The Indonesian Soy Sauce You Should Always Keep On Hand

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Not sure how to add that extra something to dinner? Reach for a sauce. From a spicy peanut dip and easily assembled stir-fry dressing to a sour-spicy Laotian bang bang sauce, Asian cuisine is an especially delicious launching-off point. After all, the continent is the birthplace of a globally beloved condiment– Sriracha chili sauce. Originating in the coastal city of Si Racha, Thailand, this spicy but balanced chili paste goes well with a wide range of dishes. 

Yet adding a dash of heat isn't the only way to spritz up the flavor. In Indonesia, varieties of chili sambal are ubiquitous, as is kecap manis — a type of sweet soy sauce. In fact, the thick and syrupy liquid accounts for 90% of the soy sauce consumed in the nation, notes Asian Recipe. With such popularity, clearly, there must be something special to this pantry staple. Let's dive into what it's all about.

What is kecap manis?

Kecap manis, also referred to as ketjap manis, is a thicker, sweeter cousin of soy sauce. Produced with palm sugar and spices, it's a delectable flavor fit for incorporating into various dishes — from rice and steaks to curry. Interlinked to Indonesia, the condiment is so heavily utilized across the archipelago nation, it's even referred to as Indonesian ketchup, per BBC Good Food.

Most kecap manis sold worldwide are about 10 to 15% soy sauce by volume, with water and sugar comprising the rest. Such a molasses-like combination creates an ultra-thick, gooey texture — first-time cooks will be surprised how different it is from normal soy sauce. Yet palm sugar's inclusion is also what makes the sauce stand apart from others. The flavor is smokey, with toffee-like sweetness and a satisfying savouriness. Rather than replacing the saltiness of regular soy sauce, kecap manis is typically used as a sweetener alongside it, reports Serious Eats. With an approachable flavor, it's no surprise the sauce is an everyday condiment. Let's dive into how to use it.

How is it used?

Used as both a tableside condiment and an ingredient, kecap manis exhibits an extensive array of culinary uses. Its most quintessential use is in nasi goreng — Indonesian-style fried rice. The dish is made by sauteeing aromatics like garlic, shallots, and chilies in a wok, then adding stale rice tossed with kecap manis, per Rasa Malaysia. It's also a core component of the sauce for ketoprak — a vegetarian salad made with bean sprouts, rice noodles, tofu, and a garlic peanut dressing, via So Yummy Recipes.

The recipes don't need to be complex — kecap manis can be one of the sole flavors in a dish, including soba, tofu, or mushroom stir fry. In addition to making a great dip for skewers, it also functions brilliantly in marinades, especially when combined with chilies, notes AllRecipes. And as Food52 explains, kecap manis doesn't need to be limited to Indonesian-style dishes. The sauce makes for a great addition to scrambled eggs, can deliver a sweet hit to avocado toast, or provide that extra note in tomato soup. Once attuned to its delicious sweet taste, the sky's the limit for applications.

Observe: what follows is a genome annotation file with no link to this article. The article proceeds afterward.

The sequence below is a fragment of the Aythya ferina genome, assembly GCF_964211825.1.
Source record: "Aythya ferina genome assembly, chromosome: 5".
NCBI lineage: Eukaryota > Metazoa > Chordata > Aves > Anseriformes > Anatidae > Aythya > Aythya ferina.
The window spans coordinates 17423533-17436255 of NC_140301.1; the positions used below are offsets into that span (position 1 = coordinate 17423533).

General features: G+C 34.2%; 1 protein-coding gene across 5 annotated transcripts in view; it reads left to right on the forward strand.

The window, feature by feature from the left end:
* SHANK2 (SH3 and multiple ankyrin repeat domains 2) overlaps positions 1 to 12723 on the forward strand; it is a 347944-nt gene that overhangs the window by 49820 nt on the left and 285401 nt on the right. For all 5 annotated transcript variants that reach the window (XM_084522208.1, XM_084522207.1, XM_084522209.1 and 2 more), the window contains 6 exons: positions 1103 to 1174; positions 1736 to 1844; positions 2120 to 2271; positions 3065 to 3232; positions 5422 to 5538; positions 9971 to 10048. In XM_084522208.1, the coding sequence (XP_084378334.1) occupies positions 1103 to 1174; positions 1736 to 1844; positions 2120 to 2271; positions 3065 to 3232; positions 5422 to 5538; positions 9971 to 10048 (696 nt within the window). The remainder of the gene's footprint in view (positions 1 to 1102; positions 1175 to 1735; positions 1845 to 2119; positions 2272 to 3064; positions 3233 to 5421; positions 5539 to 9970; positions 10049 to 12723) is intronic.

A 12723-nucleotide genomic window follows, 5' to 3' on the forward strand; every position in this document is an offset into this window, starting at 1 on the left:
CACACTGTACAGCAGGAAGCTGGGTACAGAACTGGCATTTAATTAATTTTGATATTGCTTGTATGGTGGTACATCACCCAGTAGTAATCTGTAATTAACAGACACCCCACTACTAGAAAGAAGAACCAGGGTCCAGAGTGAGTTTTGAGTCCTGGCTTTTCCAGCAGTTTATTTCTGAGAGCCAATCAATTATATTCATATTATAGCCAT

How to make kecap manis

Like turning balsamic vinegar into a reduction, the sauce can be concocted at home. While reducing it takes some time, it also allows for experimentation with various spice additions — integrating a personalized spin. Opt for a preferred soy sauce brand, and combine it with palm sugar in a saucepan. A brown sugar substitution also works in a pinch, but keep in mind it yields a sweeter, less complex result. Creating kecap manis' desired texture takes quite a bit of the sweet stuff– one and a quarter cups of sugar per cup of soy sauce. Don't forget to throw in desired flavorings, too; molasses, ginger, cinnamon, cloves, and garlic are common starting points.

Reduce for around 15 minutes, and cool before use, explains The Daring Gourmet. For easier culinary applications, strain the spices from the mixture. Just make sure to take the kecap manis off of the heat when it's still liquidy — otherwise, it'll be too thick once cooled, according to What to Cook Today.

Where to buy and alternate substitutions

Store-procured kecap manis is also delicious — and not too difficult to find. In addition to being sold online, it's easily found at a local Asian grocery, per Food52. Kecap manis stores for up to three months in the fridge. Just double-check to verify that your container is airtight; otherwise, it may spoil. Consider adding more spices during the storage process, whether using a store-bought or homespun version. Flavors will continue to coalesce, yielding an aromatic result, notes Chili Pepper Madness.

If unable to find or make your own kecap manis, reach for a bottle of oyster sauce and combine it with sugar. Alternatively, hoisin sauce also provides a similarly sweet palate — just remember to adjust for the texture (via Non-Guilty Pleasures). Or, best of all, stock up on several bottles of kecap manis at once. With its ease of integration and delicious flavor, this Indonesian sauce will surely become a pantry staple.